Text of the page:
Comparison of Conservatism and Radical Islamism
Conservatism was originally born in the late 1700s, out of Edmund Burke’s Reflections on the Revolution in France. However, time has brought about several other variations of Burke’s classical view of conservatism. These variations include individualist conservatism, neoconservatism, and the religious right (with the two major being classical and individualist).
All conservatives view humans as always being deeply flawed both intellectually and morally, thus the bolder an attempt to do good, the greater harm is done; this also serves as their explanation in the four functions of an ideology. Under this same theory, the organic conception of society explains the classical conservative view of human orientation, where members of society are connected to each other through their dependence upon each person’s role, and the society as a whole is greater than its parts or separate individuals. In contrast, modern-day individualist conservatives believe in competition, especially in the economy, thus empowering individuals to strive to be their best. Conservatism as a whole can be evaluated by peace and harmony among levels of stratification; if there is conflict and disloyalty, then action must be taken to repair the social fabric. The program all adherents need to follow to accomplish their goal is to take things slowly and proceed carefully; it’s better to do a little good than a lot of harm.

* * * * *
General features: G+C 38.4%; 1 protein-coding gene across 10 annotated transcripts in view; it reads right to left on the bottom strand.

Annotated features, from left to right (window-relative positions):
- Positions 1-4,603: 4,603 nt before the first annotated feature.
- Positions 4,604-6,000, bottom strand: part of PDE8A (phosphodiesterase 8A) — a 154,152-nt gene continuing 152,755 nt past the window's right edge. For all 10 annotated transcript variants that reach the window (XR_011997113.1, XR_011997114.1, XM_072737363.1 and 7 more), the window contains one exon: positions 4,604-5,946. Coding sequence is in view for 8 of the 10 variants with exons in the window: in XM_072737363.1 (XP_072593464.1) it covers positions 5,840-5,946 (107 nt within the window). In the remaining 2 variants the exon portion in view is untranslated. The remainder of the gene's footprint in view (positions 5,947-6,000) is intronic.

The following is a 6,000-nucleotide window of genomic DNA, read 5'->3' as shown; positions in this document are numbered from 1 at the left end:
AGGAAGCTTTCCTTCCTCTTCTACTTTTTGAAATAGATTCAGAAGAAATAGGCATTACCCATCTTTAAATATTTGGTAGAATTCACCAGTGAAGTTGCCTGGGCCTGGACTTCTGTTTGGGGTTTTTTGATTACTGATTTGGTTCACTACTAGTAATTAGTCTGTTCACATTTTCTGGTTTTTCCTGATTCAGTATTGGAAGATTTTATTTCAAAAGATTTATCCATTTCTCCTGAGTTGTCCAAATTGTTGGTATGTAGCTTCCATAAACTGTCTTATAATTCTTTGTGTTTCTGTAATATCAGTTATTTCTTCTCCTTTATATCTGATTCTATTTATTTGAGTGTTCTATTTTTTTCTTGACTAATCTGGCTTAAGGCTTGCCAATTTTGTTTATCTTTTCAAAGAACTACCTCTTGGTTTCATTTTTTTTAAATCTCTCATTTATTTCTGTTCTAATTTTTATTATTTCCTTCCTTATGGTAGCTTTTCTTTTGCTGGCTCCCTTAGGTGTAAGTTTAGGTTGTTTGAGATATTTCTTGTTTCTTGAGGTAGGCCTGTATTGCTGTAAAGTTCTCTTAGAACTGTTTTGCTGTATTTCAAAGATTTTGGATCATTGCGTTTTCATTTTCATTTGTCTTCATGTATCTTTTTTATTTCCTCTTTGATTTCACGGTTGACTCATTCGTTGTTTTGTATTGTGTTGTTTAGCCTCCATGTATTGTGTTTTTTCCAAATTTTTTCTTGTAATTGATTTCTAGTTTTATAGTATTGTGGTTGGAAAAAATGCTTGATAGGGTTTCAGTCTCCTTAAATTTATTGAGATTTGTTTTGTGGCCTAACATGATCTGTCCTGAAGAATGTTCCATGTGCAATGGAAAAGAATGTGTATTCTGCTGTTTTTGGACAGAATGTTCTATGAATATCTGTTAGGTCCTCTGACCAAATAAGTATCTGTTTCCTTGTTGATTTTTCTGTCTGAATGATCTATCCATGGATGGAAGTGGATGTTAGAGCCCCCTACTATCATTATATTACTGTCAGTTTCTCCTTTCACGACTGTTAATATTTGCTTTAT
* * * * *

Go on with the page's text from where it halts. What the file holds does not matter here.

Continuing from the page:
Additionally, classics believe freedom can be good, but doesn’t have to be, so if it is controlled through government laws or learned values in schools it becomes very valuable. Individualists, on the other hand, view freedom as the freedom of individuals to compete, especially in the free market and enterprise.
According to the triadic model of freedom, the agents of classical conservatism are the interconnected individuals of society, while individualists hone self-supporting individuals; the obstacles for both are radical ideas, innovation, passions, desires, and lack of restraint; the goal is order stability, harmony and continuity.
In modern day politics, all conservatives believe that the government should protect its citizens, thus they support military spending and the wars on terrorism. Contrary to their usual beliefs, they currently support big government; as they learned during the Cold War, you can’t minimize government in times of international war (2, p.126). However, they don’t support policies such as “Obamacare”, saying that it’s an encroachment on people’s freedom by the government. There are also disagreements within conservatism on issues such as gay/lesbians in the military, gay/lesbian marriage, and legalized abortion. Conservatism in America isn’t what it once was under Ronald Raegan in the 1980’s, unified and concentrated. Today, it continues to divide itself with each controversial political issue that arises. Radical Islamism has been around since the Christian Crusades, but the exact origin is unknown; we can still trace it’s presence throughout history, though, and understand its transformation into its current status. First off, Islam isn’t only a political system or a religion, but it is combined to create a way of life for Muslims. Sharia law has stood as the law of the land and is enforced through theocracy; the Quran serves as their “constitution” (2, p.465). The twentieth century globalized many Muslim-dominated countries, especially regarding separation of religion and state. This sign of secularism, in addition to four waves of occurrences, have fueled the rise of radical Islamism. The four waves of occurrences were: the Christian Crusades that killed many innocent Muslims; European imperial expansion into North Africa and the Middle-East in the late 19th and early 20th century; the official European acknowledgement of the Jewish state of Israel in